Modifiers are a vital tool to have effective and efficient reading and writing. Moreover, without the use of Modifiers, our sentences can become unnecessarily long and tedious.
A modifier is a word/clause/phrase which tends to modify the other words in a sentence by changing, clarifying, qualifying, or limiting them in a sentence to add an explanation, emphasis, or details. A modifier that comes before whatever it modifies is called a "pre-modifier," and a modifier that comes after whatever it modifies is known as a "post-modifier."
They can be descriptive words, such as adjectives and adverbs.
For example, I am going down to the storage room to get the blue file.
In this sentence, the modifier, "blue," gives extra information on the color of the file.
When the modifier used is an adjective, the word so used modifies a noun.
For example: Please bring me a white pen.
In this sentence, the modifier "white" is describing the noun ‘pen.'
However, when the modifier used is an adverb, it modifies a verb.
For example, The candidates carefully read the employment contract.
In this sentence, the modifier "carefully," modifies the verb 'read,' giving essential details about the process conducted.
A modifier can also be in the form of a phrase or a clause.
For example: She worked in the conference room.
Here, the phrase, "in the conference room" gives us extra information about the verb, "worked."
Like other writing techniques, modifiers can yield brilliant results when used correctly and effectively. However, if a modifier is misused, the meaning and the structure of the sentence can become distorted and blurred & the sentence might end up not making any sense.
Therefore, here are some common errors of Modifiers and ways to avoid them: -
1. Misplaced modifier –When a modifier is ambiguously or illogically placed or just placed anywhere in the sentence, we get a case of a misplaced modifier.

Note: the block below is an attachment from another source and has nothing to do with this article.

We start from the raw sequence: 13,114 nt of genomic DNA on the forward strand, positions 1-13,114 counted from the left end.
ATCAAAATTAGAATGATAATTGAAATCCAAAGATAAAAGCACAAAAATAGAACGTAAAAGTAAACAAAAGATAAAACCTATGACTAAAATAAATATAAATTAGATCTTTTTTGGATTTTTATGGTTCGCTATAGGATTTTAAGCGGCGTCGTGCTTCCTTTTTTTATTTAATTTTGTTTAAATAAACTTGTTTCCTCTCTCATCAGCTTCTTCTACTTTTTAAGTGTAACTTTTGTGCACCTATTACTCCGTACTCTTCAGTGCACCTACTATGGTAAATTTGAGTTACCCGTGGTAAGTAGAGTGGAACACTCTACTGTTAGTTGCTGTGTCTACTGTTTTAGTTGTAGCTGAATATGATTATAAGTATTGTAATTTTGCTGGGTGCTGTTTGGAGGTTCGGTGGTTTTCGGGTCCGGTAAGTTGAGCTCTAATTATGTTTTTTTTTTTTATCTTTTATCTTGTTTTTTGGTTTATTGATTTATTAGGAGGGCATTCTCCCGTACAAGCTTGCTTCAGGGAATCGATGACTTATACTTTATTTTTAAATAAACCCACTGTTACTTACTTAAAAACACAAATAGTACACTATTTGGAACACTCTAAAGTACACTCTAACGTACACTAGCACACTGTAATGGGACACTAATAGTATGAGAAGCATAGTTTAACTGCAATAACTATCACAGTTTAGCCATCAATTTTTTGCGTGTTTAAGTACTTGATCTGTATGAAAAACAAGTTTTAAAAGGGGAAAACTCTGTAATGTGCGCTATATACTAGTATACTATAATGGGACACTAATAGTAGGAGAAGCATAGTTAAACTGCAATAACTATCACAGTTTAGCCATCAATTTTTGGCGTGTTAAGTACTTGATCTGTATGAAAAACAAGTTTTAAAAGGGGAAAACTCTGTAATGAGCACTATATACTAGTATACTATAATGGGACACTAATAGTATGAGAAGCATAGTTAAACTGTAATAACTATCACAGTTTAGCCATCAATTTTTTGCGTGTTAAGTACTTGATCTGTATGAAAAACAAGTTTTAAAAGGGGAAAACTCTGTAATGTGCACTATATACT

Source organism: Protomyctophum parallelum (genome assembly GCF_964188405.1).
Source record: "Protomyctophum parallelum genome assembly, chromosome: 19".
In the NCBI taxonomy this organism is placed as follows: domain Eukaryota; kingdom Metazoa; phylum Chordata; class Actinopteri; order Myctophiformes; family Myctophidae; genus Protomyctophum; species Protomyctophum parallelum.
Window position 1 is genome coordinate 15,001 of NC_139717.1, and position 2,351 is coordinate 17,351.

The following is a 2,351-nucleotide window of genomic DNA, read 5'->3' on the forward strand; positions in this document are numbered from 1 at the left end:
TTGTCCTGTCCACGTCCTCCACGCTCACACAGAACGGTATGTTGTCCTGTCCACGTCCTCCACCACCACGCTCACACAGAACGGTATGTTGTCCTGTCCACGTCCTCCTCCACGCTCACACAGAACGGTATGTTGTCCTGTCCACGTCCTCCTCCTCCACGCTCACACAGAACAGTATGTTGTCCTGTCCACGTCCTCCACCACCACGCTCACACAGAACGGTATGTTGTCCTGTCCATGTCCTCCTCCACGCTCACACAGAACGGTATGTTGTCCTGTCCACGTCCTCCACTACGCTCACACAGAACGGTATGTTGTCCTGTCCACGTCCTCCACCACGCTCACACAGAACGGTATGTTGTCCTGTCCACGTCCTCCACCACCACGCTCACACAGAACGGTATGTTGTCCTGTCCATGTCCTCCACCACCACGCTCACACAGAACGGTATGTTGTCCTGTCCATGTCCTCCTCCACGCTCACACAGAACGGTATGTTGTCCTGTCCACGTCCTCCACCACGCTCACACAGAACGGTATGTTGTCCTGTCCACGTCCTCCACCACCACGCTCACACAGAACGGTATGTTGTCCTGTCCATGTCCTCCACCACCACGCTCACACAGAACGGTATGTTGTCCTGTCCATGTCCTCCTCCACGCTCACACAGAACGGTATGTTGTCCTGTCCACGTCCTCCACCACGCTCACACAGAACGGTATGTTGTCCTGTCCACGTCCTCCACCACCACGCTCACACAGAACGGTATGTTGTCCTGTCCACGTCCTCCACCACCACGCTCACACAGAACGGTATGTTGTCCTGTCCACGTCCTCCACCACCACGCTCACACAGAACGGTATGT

For example: Tom heard her when she spoke clearly.
This sentence is about Tom's hearing clearly. However, the modifier 'clearly' is too far from 'heard,' and it looks like 'clearly' is modifying 'spoke.' Therefore, it's a misplaced modifier.
To avoid such errors, the modifiers are best placed next to the words that they are modifying.
Hence, the sentence should be, ‘Tom heard her clearly when she spoke.'
2. Squinting Modifier - When a modifier, used in a text, can potentially modify the text to its left and right, we get a case of a squinting modifier.
For example: His speaking slowly becomes annoying.
In this sentence, it cannot be said what the modifier 'slowly' is modifying 'speaking' or 'becomes.' This is ambiguous; hence it becomes a squinting modifier.
To avoid such errors, it is best that the modifier is moved to a less ambiguous position, or we rewrite our sentence.
For example: "His slow speaking becomes annoying."
3. Dangling Modifier – When the modifier is not modifying any specific word, we call it a dangling modifier.
For example: Looking out of his window, a bird caught his eye.
The phrase, "Looking out of his window," doesn't modify anything in the sentence. Hence, it becomes a dangling modifier.
To avoid such kind of error, we must always make sure that a word or a phrase is being modified and doing the same, add some words in our existing statement or rewrite it.
For example: "Looking out of his window, Tom noticed a bird."
Modifiers come in a lot of different formats and can be a single word, a phrase, or a clause and functions as an adjective or as an adverb. However, a modifier is just a word or a group of words used to describe other words in a sentence. Therefore, it becomes essential to correctly place a modifier in a sentence without a sense of ambiguity.